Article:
What to Do After You Pour a Glass of Wine

What’s the first thing you do after pouring a glass of wine?

Put your somm face on and mumble, “ahhhh yes, smells of rich mahogany”?

All jokes aside, there are a few habits you can put into place to enrich your wine tasting experience. Giggle along with your friends all you like, but we know who will be slaying the next blind wine tasting! 

We asked our Bright Cellars’ community about the first thing they do after pouring themselves a glass of wine, and here are the results.

THE RESULTS

  • 35.2% of respondents said the first thing they do is smell it. 
  • 26% of respondents said they always swirl it around in the glass.
  • 18.4% of respondents said they just drink it.
  • 17.4% of respondents said they make sure to inspect its color.
  • 3.1% of respondents said they hold it up to the light. 

We also asked our Bright Cellars Instagram community, and we received some insightful answers:

  • Hold it up to the light! If I can’t see through it, I know I’ll like it. 
  • All of the above!

 

We’ve done a lot of surveys in our day, but the numbers are usually never this close! We love hearing from all of you, and we especially love hearing about your wine experience. Let’s dive into why we do what we do. 

How can smelling your wine elevate your wine experience?

Turns out, there’s a whole lot of science surrounding wine smells. 

Smelling wine takes your wine tasting experience to a new level. Our sensation of smell is very akin to our sense of taste, so it makes sense to give the glass a first pass with your nose. In fact, a large part of the enjoyment of wine tasting rides on our ability to smell. 

Smelling wine is quite complex – there are more than a hundred individual aroma compounds that can result in thousands of potential smells. Impact compounds are the ones that stand out the most – the ones that can lead to you a specific wine. There is even a difference between the smell or aroma that’s attributed to the specific grape versus the smell from the winemaking process of fermentation and aging. 

What does swirling wine do?

Many people will swirl their glass of wine before drinking to aerate the wine and release heightened aromas. So if you’re going to sniff, make sure you swirl first! You can also use a decanter or an aerator prior to pouring yourself a glass – it’s the same concept.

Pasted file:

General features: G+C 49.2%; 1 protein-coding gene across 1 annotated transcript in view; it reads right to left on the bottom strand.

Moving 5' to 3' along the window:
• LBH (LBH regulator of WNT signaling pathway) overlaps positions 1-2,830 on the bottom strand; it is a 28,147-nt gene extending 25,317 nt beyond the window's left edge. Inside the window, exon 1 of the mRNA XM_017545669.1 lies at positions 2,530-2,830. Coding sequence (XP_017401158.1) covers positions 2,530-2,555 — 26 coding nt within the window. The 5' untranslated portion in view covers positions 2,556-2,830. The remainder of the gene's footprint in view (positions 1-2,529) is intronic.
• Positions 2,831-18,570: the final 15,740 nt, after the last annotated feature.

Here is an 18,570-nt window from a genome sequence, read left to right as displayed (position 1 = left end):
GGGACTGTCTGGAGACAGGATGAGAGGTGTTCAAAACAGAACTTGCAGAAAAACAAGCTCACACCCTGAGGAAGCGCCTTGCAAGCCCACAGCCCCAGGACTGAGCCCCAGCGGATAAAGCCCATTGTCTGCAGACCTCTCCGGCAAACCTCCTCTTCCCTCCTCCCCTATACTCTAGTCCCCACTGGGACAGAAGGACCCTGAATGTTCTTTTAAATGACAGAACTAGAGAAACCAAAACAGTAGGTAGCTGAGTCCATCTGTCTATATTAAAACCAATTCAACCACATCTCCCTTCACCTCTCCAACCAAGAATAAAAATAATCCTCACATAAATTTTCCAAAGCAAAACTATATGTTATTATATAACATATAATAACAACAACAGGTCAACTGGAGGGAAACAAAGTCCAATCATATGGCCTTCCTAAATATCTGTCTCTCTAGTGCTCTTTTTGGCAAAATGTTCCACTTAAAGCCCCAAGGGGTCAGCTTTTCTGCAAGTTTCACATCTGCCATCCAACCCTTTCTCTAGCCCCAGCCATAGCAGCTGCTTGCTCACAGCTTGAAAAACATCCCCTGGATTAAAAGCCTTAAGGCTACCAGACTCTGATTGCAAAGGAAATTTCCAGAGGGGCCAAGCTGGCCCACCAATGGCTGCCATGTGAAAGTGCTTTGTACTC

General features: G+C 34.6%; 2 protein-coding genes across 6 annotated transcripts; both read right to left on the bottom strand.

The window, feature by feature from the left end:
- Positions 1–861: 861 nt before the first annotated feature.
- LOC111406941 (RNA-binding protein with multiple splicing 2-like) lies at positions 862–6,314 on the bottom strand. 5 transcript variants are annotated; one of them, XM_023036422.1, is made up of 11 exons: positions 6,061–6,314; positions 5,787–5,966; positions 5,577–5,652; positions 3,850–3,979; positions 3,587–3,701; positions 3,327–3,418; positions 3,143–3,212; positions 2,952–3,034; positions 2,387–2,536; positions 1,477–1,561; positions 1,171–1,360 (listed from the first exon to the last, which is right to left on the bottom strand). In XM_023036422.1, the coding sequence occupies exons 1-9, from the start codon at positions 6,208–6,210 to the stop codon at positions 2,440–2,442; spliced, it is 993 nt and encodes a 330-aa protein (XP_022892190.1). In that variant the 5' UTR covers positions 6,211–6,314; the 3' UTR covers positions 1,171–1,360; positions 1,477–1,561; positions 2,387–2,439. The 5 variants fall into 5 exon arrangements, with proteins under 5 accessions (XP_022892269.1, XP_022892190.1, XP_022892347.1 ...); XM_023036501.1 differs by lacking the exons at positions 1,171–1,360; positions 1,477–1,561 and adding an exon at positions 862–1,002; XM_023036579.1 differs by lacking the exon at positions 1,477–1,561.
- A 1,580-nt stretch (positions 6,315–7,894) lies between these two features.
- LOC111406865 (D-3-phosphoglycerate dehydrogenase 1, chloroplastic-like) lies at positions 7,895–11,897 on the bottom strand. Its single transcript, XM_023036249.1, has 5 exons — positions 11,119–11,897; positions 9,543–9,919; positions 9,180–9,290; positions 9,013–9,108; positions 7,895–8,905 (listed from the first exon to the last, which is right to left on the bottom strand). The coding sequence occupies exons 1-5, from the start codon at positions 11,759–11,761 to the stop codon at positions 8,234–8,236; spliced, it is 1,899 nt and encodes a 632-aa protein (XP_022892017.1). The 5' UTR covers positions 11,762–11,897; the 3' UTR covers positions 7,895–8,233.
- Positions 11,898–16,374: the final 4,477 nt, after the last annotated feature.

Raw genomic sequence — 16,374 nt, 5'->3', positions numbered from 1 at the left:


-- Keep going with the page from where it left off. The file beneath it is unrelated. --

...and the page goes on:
READ:
What's the Difference Between Old World and New World Wine?

People also swirl wine to get a feel for ‘legs.’ What are legs, really? Wine legs or ‘tears’ are droplets that form inside of a wine glass. Many people think legs are a reflection of the quality of the wine, however, that’s not really true. Legs actually indicate the alcohol level of the wine. Wines with higher alcohol content will collect a higher density of droplets on the sides of the glass. Sweeter wines will actually flow slower down the sides of the glass, simply because they are more viscous.

 

What about inspecting its color and holding it up to the light? 

If you didn’t know, red wines actually get their color from soaking in the skins of grapes. We can learn a lot from the color or hue of red wines, such as the age of the wine. 

When it comes to red wine, opacity can also tell you a lot about the glass in your hand. Truly opaque red wines have more pigment (antioxidants) than more translucent red wines. Color intensity can also be affected by tannins, so wines that are more opaque may have higher levels of tannins. 

IN VINO FINITO

For those of you who say to heck with all this fancy stuff and just skip straight to sipping, we get it. Cheers to that! 

Missed this week’s poll and want to get in on the next one? Subscribe to our newsletter, Glass Half Full.

 

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Bright Cellars

Our staff is full of passionate wine lovers. With our amazing sommeliers at the helm, we’ve been schooled on all things wine. We came together to write this article, in hopes of spreading a little wine-ducation with you.

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